6 Tips for Taking Better Photos on Your Next Vacation

lago di braies

This is a guest post by Susan Guillory of The Unexplorer.

I don’t know about you, but I love taking photos on my travels. At home, I upload them to Flickr, then enjoy a slide show on my tv. It’s a great way to reminisce and feel like I’m back on the road.

And yet, it’s taken me a long time to create photos that tell a story! That’s why I wanted to share my insider tips to ensure that you come home with some great shots.

Tip 1: Take 3+ Shots of Everything

zakopane poland

Early on in my travels, I used to take one photo of everything. Why?? It’s not as if I was limited by only having so much film.

I learned this tip at a travel show a few years ago: take three shots: one far away, one middling close, and one closeup. I also try to get slightly different angles. Sometimes I don’t notice that there’s a light pole or car in my shot until I look at them later, so having different perspectives can sometimes eliminate that issue.

Tip 2: Take Your Camera AND Phone

keys creek lavender farm

This is mainly for you folks who enjoy sharing photos on social media like I do. I don’t upload images from my actual camera until the end of the trip usually (and that takes a while since I have hundreds to go through!) I like to share what I’m doing in the moment, so I take some shots with my smartphone. Phone cameras are almost as good as expensive DSLR cameras these days, so you’re certainly not going to have image quality suffer with your phone! (I have a Google Pixel, which takes pretty great photos.)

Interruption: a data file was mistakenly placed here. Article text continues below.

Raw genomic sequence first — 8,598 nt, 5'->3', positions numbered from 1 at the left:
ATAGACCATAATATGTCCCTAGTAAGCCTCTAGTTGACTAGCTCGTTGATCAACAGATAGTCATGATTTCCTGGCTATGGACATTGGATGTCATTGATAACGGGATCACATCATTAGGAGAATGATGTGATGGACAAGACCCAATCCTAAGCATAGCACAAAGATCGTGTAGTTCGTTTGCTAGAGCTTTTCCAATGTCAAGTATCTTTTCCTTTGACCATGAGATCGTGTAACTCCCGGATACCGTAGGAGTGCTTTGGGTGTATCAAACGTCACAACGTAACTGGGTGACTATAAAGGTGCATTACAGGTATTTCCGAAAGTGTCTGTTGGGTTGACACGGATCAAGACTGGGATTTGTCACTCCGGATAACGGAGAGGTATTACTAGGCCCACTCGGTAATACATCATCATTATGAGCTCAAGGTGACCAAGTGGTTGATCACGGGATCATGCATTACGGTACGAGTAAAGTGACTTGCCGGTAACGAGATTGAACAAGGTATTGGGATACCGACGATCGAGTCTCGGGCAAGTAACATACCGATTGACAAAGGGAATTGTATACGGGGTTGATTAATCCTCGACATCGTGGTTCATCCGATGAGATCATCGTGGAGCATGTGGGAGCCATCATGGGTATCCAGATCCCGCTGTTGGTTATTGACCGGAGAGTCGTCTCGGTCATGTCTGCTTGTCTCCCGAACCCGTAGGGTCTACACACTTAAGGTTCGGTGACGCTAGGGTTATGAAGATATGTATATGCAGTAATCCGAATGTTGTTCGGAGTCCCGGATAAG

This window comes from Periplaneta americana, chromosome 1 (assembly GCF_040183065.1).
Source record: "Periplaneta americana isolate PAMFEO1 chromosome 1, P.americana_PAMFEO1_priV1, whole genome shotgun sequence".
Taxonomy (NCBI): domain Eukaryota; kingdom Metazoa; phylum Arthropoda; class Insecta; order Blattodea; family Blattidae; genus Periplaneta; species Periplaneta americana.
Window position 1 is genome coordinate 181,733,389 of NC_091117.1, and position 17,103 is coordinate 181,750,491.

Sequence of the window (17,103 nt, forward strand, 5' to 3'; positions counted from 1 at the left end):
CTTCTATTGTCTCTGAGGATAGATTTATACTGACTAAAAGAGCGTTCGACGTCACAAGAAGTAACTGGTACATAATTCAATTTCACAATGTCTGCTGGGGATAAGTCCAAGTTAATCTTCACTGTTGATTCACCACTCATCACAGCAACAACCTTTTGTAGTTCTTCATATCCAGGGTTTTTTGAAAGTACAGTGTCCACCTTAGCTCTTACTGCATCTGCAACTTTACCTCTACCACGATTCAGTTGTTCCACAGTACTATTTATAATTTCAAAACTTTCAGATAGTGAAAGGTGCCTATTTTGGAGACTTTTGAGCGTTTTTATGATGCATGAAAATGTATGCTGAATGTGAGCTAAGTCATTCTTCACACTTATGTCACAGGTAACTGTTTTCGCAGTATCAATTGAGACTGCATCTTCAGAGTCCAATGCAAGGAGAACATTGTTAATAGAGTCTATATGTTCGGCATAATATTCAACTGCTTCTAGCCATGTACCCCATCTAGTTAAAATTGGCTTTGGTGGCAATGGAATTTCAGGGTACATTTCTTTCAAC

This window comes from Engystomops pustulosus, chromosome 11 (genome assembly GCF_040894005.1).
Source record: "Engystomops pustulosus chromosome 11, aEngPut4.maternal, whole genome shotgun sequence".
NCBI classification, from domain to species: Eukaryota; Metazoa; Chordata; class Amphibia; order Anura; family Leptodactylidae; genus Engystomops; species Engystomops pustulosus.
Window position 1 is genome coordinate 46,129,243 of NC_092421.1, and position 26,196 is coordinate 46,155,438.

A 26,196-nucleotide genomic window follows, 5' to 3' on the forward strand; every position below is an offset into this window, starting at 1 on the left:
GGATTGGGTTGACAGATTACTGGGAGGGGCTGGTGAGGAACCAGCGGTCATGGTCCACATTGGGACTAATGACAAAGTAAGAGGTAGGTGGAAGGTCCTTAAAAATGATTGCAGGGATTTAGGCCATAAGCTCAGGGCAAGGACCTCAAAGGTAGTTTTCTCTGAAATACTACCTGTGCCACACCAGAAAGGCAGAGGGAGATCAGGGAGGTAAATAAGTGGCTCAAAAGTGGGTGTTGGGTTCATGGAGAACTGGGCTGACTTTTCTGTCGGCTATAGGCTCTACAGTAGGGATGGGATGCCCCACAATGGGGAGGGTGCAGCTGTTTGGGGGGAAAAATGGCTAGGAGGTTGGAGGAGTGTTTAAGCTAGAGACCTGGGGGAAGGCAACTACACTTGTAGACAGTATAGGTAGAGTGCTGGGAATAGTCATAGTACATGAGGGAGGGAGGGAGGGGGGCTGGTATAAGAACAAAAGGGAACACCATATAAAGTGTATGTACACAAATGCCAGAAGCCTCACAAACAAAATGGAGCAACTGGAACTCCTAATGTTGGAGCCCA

It’s also easier to pull out your phone to take a photo when you’re trying to be sly (like getting a candid shot of someone.)

Insider Tip: Wait until you’re back at the hotel where you have wifi to post the photos. There’s no sense in paying international roaming charges just to post to Instagram! Plus if you’re in another country, all your friends are asleep when you’re out having adventures. Post your travel adventure photos when they’re awake.

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Tip 3: Reconsider the Bulky Camera

death valley

I go back and forth on this. I’m a travel blogger, so taking great shots is part of my work. But I loathe the idea of lugging around a ginormous DSLR with detachable lenses. Right now I use the Sony Cyber-Shot RX100, a compact point-and-shoot with great photo taking capability. It’s not cheap, though, so consider how important it is to take really high-quality images. You might just want to print photos for an album or view online, and then you can get a reasonably priced point-and-shoot camera.

Tip 4: Survey the Scene

eiffel tower

When I’m about to take photos, I look around me. What’s the most interesting angle? Everyone gets a photo of the Eiffel Tower from a distance; it’s iconic. I chose, instead, to take shots looking up into the maze of metal. This angle creates a more unique shot, which I like. I do still take the traditional shots, but I always take a moment to see what opportunities I have to tell a deeper story through a photo.

Tip 5: Capture a Moment


I get so excited when I see a scene like this bride getting this little boy ready for the wedding in Venice’s Piazza San Marco! Capturing those slices of life is truly gratifying. Always be ready with your camera, and pay attention to people! Look down alleyways. Look behind you. Slow down, and you’ll find those moments.

Tip 6: Put the Camera Away

I’m guilty of not doing this enough (I know because my 13-year-old son pointed this out to me.) Sometimes you need to let an experience or place just seep into your consciousness rather than instantly recording it digitally. Sure, you want to capture the perfect sunset so you can share the photo with your friends, but wouldn’t you rather put your shoulder on the person you’re with and enjoy it in the moment?

These are my photo-taking tips! If you have any others, please share them in the comments below.

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